Taste: 2 stars: Good; but not by itself. In the dish, the flavor was not unpleasant, just a bit different. With pasta and tomato sauce, the beaniness was much reduced. If you like tofu, this probably won't be an issue for you. I wonder if cooking the tofu a little longer would help with the raw taste.
Overall: 2 stars: Good. I would eat this again, but I would not serve it to guests. Actually, I will not serve it to DS again, as he just couldn't handle the vegan cheese. I will add, however, that he does not like dairy ricotta or lasagna.
DC-O-Meter: "Tastes fine with the tomato sauce on it. I would eat it again."

I made my own quick tomato sauce by sauteeing half and onion and 2 cloves of garlic in a little olive oil and the dressing from a jar of marinated artichoke hearts. I added about half a jar of ready-made pasta sauce, 1/4 c. red wine, and the artichoke hearts and cooked until everything was heated through.

This added a really delicious touch to the dish. With plain tomato sauce, I doubt this pasta would be palatable to most people. With my doctored-up jarred version, it was both quick to prepare and tasty. I really liked the pipe rigate in this dish, too. They are a bit smaller than shells, and less "hefty."

Antipasto Salad by DomesticMuse
This is really more of an idea than a recipe. It's good for using up little odds and ends of things. Artichoke hearts would be delicious here, but since I had put them in the pasta sauce, I didn't add them. Here's what I put in the salad:

Romaine salad mix
3 slices Fra Mani salame rosa, julienned
3 slices Fra Mani mortadella, jullienned
9 cherry tomatoes, halved
1/4 roasted red pepper, chopped into large dice
1/2 pkg. button mushrooms, quartered, blanched and marinated
1/4 cauliflower head, broken into tiny florets, blanched and marinated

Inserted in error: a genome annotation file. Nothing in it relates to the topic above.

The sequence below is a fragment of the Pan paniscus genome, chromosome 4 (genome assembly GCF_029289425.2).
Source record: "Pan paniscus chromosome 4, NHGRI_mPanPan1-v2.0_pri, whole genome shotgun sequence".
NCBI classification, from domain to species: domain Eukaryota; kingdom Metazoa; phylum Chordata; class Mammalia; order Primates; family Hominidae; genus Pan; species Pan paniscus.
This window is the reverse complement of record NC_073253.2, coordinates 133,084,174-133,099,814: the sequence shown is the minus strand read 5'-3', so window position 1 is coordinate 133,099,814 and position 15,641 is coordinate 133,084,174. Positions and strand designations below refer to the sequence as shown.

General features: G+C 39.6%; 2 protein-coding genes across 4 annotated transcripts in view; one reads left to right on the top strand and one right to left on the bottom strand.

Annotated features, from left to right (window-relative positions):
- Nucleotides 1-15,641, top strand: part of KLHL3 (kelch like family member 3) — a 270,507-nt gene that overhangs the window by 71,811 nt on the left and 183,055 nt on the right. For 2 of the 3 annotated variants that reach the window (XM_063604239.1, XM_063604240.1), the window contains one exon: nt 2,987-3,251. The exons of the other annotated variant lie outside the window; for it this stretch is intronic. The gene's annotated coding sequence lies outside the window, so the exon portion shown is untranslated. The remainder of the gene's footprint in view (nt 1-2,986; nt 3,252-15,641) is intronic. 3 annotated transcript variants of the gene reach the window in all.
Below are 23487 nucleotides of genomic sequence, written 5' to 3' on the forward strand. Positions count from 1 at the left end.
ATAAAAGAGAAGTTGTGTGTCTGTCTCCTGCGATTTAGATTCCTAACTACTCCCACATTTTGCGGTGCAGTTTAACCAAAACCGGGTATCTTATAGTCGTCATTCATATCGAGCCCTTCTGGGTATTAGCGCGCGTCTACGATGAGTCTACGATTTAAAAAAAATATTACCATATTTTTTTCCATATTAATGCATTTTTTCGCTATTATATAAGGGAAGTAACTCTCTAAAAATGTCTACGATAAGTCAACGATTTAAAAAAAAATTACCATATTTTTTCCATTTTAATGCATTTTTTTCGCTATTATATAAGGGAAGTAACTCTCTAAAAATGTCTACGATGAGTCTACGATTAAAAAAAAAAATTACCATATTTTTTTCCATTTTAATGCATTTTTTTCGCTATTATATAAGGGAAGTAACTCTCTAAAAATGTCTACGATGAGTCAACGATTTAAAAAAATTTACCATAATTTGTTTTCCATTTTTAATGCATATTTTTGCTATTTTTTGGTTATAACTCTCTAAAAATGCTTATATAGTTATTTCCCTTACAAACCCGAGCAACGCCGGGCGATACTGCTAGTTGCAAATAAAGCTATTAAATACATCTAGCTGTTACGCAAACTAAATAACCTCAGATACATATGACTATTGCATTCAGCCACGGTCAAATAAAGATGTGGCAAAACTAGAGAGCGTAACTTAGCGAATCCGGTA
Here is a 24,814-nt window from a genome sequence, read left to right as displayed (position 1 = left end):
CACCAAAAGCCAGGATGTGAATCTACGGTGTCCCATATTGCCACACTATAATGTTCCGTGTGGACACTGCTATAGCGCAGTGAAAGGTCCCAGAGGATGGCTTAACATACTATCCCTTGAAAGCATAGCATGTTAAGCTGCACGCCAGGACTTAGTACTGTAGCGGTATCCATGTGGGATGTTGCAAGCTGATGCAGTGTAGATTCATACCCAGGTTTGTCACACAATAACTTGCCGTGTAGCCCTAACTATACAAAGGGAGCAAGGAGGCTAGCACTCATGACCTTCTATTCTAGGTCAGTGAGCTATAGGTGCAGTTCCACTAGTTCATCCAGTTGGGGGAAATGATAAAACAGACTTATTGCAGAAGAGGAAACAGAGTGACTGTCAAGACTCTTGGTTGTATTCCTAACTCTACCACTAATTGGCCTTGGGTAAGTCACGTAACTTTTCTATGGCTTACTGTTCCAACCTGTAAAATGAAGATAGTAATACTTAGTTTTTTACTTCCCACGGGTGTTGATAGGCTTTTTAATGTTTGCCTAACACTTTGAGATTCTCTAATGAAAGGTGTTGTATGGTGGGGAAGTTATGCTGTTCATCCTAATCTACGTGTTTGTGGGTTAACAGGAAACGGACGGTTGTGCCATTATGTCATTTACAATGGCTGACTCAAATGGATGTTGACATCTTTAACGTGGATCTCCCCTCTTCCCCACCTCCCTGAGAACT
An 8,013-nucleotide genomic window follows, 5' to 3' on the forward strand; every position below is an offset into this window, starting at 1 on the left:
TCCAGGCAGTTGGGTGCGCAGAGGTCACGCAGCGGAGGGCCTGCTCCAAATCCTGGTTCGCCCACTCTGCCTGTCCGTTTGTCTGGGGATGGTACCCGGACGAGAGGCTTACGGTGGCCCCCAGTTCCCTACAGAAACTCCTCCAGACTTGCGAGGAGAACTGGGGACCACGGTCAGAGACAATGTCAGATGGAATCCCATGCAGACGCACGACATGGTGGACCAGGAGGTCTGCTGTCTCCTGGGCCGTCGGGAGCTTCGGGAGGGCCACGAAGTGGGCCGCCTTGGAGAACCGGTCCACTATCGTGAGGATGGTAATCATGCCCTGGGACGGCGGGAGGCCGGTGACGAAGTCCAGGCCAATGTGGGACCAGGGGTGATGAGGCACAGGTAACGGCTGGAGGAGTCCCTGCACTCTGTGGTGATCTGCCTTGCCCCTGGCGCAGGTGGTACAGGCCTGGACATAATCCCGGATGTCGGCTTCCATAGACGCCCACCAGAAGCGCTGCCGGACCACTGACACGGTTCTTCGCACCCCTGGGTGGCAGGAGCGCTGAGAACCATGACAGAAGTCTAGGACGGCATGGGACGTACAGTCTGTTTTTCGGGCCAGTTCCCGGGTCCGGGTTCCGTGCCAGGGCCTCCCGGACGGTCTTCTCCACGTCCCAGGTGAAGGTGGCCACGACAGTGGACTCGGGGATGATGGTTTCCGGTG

Divide ingredients among 3 salad bowls, adding as much or as little salad mix as you like.

For both the marinade and the dressing, I used an heirloom family recipe, my Aunt Edith's Italian Dressing. DS loves it, it's his absolute favorite. It's really more of a light vinaigrette than what most people would consider Italian dressing.

Aunt Edith's Italian Dressing

1 c. corn or other mild vegetable oil
1/4 c. fresh lemon juice
1/4 c. red wine vinegar
2 heaping t. Worcestershire sauce
2 cloves garlic, sliced fine
2 t. salt
4 t. sugar

Mix all ingredients except the corn oil in a blender or food processor. With the motor running, add the oil in a slow steady stream until it's incorporated and the dressing is emulsified.

The bread is one of my favorites, one that I haven't made for a long time. I always start it the night before, to give the sponge time to preferment. I usually prep the wheat berries and potato the night before as well, and zap gingerly in the microwave, stirring well to prevent hot spots, to bring it to room temp before adding to the dough.

Modena Mountain Bread from The Splendid Table

2 T. unbleached all-purpose flour
1 1/2 t. granulated yeast (I always cheat and just use the whole little packet)
1/4 c. warm (110F) water
2 c. unbleached all-purpose flour
1 c. warm water (110F)